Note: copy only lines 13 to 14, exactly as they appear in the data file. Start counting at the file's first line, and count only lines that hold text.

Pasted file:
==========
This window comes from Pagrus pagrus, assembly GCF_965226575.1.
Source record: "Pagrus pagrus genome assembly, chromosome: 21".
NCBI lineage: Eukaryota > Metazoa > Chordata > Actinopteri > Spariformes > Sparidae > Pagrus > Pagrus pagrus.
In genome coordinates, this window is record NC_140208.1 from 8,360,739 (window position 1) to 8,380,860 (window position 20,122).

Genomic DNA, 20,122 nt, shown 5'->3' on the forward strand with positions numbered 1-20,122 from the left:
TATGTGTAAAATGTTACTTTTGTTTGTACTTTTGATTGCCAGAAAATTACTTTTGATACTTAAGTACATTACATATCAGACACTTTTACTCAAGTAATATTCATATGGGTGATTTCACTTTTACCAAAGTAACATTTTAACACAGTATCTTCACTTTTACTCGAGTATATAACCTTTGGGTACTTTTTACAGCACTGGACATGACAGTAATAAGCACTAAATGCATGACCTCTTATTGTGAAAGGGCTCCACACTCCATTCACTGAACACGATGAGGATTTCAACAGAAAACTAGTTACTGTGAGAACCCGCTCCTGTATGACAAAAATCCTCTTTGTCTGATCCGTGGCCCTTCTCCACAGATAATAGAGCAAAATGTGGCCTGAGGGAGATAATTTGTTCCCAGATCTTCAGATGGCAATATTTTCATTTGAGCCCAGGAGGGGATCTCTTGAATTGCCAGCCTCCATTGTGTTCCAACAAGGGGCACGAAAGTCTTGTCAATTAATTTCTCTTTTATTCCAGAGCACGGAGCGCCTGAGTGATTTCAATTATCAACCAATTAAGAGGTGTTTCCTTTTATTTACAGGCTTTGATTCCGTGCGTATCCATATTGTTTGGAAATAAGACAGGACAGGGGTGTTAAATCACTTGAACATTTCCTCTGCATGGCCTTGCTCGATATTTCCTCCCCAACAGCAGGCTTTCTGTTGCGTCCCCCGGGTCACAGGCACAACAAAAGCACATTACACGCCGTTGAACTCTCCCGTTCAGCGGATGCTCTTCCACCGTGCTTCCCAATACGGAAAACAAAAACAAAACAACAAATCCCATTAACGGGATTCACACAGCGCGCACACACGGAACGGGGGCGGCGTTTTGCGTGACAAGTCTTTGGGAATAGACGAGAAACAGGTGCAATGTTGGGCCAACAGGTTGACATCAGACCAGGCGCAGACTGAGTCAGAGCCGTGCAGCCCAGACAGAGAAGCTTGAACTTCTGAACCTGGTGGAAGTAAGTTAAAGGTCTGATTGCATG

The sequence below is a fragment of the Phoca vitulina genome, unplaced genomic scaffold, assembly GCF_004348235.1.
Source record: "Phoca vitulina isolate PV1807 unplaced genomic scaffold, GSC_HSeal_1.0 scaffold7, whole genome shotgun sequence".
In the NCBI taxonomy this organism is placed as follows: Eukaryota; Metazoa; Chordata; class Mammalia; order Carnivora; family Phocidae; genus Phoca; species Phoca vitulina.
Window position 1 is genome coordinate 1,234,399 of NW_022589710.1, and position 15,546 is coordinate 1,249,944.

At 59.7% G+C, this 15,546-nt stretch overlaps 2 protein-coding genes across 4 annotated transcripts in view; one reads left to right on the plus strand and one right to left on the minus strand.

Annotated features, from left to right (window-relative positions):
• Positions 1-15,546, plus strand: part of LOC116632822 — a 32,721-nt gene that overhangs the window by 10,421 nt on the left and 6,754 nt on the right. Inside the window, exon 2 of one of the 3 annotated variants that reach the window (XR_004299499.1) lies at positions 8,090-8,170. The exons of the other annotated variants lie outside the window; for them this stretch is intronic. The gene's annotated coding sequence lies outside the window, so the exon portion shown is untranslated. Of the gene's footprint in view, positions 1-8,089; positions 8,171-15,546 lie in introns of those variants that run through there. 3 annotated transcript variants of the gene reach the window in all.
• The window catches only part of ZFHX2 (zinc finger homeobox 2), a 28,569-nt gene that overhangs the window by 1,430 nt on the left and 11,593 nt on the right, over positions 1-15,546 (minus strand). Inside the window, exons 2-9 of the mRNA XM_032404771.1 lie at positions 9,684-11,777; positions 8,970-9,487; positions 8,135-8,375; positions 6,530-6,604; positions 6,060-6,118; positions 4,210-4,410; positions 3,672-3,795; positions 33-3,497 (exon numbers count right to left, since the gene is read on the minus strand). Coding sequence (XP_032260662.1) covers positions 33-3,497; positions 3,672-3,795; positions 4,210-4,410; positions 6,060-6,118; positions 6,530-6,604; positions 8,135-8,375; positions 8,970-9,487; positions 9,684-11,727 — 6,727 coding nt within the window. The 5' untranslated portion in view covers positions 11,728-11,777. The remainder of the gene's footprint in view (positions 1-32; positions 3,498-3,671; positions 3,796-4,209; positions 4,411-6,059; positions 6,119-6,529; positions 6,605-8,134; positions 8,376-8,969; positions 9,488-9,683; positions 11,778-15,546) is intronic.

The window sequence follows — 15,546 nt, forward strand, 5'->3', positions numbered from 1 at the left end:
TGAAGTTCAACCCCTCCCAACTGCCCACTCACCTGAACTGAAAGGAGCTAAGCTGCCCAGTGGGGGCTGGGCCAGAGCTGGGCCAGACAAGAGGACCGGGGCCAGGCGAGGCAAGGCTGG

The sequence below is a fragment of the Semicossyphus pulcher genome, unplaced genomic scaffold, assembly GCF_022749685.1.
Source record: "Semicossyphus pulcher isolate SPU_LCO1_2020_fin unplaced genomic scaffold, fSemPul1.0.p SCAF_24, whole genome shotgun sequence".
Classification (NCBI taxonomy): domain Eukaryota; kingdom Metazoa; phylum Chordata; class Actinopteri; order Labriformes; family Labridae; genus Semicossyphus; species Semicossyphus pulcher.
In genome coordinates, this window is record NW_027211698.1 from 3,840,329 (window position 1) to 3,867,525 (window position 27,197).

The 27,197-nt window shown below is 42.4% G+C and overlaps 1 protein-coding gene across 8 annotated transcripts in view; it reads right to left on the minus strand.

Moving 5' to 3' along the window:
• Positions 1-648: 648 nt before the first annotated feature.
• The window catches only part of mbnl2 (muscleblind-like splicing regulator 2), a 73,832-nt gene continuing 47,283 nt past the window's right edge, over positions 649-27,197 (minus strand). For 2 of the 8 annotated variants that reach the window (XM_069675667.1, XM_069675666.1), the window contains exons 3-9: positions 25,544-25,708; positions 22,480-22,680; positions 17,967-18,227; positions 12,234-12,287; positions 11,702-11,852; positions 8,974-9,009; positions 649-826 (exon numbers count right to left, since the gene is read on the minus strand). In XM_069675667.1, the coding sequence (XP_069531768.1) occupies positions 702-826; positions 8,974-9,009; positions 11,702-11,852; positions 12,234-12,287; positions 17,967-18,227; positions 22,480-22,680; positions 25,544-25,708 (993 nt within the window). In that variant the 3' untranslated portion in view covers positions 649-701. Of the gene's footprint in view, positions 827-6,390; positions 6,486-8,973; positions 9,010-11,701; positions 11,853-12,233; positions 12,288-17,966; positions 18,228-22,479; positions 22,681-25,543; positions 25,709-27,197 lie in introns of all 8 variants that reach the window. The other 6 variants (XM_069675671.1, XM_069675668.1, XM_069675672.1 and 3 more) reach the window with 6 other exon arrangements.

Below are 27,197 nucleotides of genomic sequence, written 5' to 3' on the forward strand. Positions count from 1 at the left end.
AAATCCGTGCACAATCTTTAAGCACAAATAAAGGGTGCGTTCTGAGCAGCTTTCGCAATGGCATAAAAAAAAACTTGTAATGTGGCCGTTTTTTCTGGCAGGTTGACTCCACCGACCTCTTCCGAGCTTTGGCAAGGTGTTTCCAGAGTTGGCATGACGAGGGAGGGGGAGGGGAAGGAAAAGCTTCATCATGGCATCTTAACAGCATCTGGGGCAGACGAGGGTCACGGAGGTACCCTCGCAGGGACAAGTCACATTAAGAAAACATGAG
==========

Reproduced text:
• Positions 1-15,546, plus strand: part of LOC116632822 — a 32,721-nt gene that overhangs the window by 10,421 nt on the left and 6,754 nt on the right. Inside the window, exon 2 of one of the 3 annotated variants that reach the window (XR_004299499.1) lies at positions 8,090-8,170. The exons of the other annotated variants lie outside the window; for them this stretch is intronic. The gene's annotated coding sequence lies outside the window, so the exon portion shown is untranslated. Of the gene's footprint in view, positions 1-8,089; positions 8,171-15,546 lie in introns of those variants that run through there. 3 annotated transcript variants of the gene reach the window in all.
• The window catches only part of ZFHX2 (zinc finger homeobox 2), a 28,569-nt gene that overhangs the window by 1,430 nt on the left and 11,593 nt on the right, over positions 1-15,546 (minus strand). Inside the window, exons 2-9 of the mRNA XM_032404771.1 lie at positions 9,684-11,777; positions 8,970-9,487; positions 8,135-8,375; positions 6,530-6,604; positions 6,060-6,118; positions 4,210-4,410; positions 3,672-3,795; positions 33-3,497 (exon numbers count right to left, since the gene is read on the minus strand). Coding sequence (XP_032260662.1) covers positions 33-3,497; positions 3,672-3,795; positions 4,210-4,410; positions 6,060-6,118; positions 6,530-6,604; positions 8,135-8,375; positions 8,970-9,487; positions 9,684-11,727 — 6,727 coding nt within the window. The 5' untranslated portion in view covers positions 11,728-11,777. The remainder of the gene's footprint in view (positions 1-32; positions 3,498-3,671; positions 3,796-4,209; positions 4,411-6,059; positions 6,119-6,529; positions 6,605-8,134; positions 8,376-8,969; positions 9,488-9,683; positions 11,778-15,546) is intronic.